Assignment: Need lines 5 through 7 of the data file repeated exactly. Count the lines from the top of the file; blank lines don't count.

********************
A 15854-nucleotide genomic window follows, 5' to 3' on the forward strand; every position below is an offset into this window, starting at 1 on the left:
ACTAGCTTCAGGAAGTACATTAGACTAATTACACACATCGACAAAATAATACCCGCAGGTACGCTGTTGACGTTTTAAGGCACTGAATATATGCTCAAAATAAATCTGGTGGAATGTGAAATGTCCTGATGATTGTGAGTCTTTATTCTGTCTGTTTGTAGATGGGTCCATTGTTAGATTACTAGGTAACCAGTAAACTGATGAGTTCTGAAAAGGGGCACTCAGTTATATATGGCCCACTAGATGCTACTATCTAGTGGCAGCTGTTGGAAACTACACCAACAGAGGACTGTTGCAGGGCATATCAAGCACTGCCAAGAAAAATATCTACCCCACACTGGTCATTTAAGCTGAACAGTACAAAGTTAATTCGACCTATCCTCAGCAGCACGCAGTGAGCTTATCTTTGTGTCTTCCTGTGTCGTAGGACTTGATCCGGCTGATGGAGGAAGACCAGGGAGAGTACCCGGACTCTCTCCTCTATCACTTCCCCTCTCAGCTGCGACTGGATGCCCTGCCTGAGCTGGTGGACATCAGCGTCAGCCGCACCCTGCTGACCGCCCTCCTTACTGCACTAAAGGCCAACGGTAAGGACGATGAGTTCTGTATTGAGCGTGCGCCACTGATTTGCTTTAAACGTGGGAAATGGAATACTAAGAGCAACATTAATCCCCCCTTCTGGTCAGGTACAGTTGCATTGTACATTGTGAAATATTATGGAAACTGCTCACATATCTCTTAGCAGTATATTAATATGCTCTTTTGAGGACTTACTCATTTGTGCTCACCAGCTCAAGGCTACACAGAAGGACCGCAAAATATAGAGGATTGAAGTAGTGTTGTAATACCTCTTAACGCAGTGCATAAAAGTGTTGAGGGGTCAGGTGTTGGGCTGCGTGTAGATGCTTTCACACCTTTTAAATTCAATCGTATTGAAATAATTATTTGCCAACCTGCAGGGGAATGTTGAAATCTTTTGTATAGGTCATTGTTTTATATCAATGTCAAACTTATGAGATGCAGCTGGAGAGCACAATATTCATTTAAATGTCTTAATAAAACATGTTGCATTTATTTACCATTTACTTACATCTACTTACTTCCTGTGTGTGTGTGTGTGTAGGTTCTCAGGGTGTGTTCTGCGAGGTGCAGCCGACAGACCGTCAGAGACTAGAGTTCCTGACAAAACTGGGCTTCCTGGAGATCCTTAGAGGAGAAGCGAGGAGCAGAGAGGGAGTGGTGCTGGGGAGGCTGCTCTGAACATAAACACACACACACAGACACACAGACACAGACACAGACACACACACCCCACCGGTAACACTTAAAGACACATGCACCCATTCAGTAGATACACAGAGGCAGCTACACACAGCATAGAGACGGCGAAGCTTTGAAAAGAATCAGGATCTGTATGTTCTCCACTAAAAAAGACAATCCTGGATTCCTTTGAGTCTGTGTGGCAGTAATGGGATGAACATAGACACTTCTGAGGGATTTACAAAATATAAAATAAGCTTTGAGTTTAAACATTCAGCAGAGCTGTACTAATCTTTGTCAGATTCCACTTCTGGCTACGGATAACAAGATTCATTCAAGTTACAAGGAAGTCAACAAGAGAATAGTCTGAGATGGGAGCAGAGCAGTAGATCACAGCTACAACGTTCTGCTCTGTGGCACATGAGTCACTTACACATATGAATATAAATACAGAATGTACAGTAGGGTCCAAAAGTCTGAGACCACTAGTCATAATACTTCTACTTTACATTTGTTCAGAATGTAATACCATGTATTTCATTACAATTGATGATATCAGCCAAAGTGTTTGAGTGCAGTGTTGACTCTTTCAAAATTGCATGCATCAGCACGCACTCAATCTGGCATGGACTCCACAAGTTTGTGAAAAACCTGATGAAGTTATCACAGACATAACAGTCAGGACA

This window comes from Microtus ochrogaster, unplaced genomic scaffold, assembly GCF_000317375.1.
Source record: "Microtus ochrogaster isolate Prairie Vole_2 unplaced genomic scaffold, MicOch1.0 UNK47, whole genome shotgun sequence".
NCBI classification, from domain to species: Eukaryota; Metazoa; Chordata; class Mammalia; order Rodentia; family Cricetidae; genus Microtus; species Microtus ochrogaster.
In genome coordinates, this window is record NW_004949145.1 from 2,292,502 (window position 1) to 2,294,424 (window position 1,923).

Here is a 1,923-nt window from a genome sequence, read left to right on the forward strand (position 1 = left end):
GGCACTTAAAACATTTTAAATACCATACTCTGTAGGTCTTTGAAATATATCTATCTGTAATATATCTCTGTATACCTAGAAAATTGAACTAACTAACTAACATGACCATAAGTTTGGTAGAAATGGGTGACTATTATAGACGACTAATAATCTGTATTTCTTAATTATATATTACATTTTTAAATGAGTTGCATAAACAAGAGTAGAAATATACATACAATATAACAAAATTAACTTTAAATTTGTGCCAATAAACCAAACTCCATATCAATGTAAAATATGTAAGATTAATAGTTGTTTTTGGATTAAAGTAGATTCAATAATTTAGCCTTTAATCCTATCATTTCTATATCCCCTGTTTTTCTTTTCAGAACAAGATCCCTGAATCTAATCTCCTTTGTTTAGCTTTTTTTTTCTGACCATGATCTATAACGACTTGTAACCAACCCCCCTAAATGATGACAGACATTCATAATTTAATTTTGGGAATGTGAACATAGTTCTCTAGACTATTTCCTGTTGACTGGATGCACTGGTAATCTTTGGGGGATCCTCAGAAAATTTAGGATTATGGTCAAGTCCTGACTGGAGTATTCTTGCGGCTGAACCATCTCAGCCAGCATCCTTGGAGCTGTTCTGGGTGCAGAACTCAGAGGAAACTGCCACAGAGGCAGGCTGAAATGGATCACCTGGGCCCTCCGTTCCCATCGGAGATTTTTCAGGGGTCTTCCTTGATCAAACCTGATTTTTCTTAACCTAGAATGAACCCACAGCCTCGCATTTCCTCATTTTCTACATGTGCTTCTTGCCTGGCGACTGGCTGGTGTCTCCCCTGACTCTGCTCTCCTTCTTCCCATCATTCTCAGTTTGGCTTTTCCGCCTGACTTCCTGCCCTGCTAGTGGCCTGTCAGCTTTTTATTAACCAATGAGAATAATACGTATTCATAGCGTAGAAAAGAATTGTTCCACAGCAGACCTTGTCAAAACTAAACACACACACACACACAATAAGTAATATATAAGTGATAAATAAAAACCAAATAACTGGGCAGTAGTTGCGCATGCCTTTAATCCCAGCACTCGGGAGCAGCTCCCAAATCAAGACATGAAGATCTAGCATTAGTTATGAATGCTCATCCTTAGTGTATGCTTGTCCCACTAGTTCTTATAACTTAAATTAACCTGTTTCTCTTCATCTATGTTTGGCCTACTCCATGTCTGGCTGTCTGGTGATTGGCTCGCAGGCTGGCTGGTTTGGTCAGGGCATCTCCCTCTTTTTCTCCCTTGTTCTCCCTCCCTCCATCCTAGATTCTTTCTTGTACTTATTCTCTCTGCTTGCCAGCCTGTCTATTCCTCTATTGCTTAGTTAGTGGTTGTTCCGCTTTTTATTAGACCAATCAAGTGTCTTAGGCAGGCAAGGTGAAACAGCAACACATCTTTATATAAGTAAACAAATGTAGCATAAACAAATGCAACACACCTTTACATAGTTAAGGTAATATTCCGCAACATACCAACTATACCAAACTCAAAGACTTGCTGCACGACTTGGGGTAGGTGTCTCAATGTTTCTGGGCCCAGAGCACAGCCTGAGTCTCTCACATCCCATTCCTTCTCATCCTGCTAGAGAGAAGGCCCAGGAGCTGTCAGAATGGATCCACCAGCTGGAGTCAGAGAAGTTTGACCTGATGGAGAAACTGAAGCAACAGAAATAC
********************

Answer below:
NCBI classification, from domain to species: Eukaryota; Metazoa; Chordata; class Mammalia; order Rodentia; family Cricetidae; genus Microtus; species Microtus ochrogaster.
In genome coordinates, this window is record NW_004949145.1 from 2,292,502 (window position 1) to 2,294,424 (window position 1,923).

Here is a 1,923-nt window from a genome sequence, read left to right on the forward strand (position 1 = left end):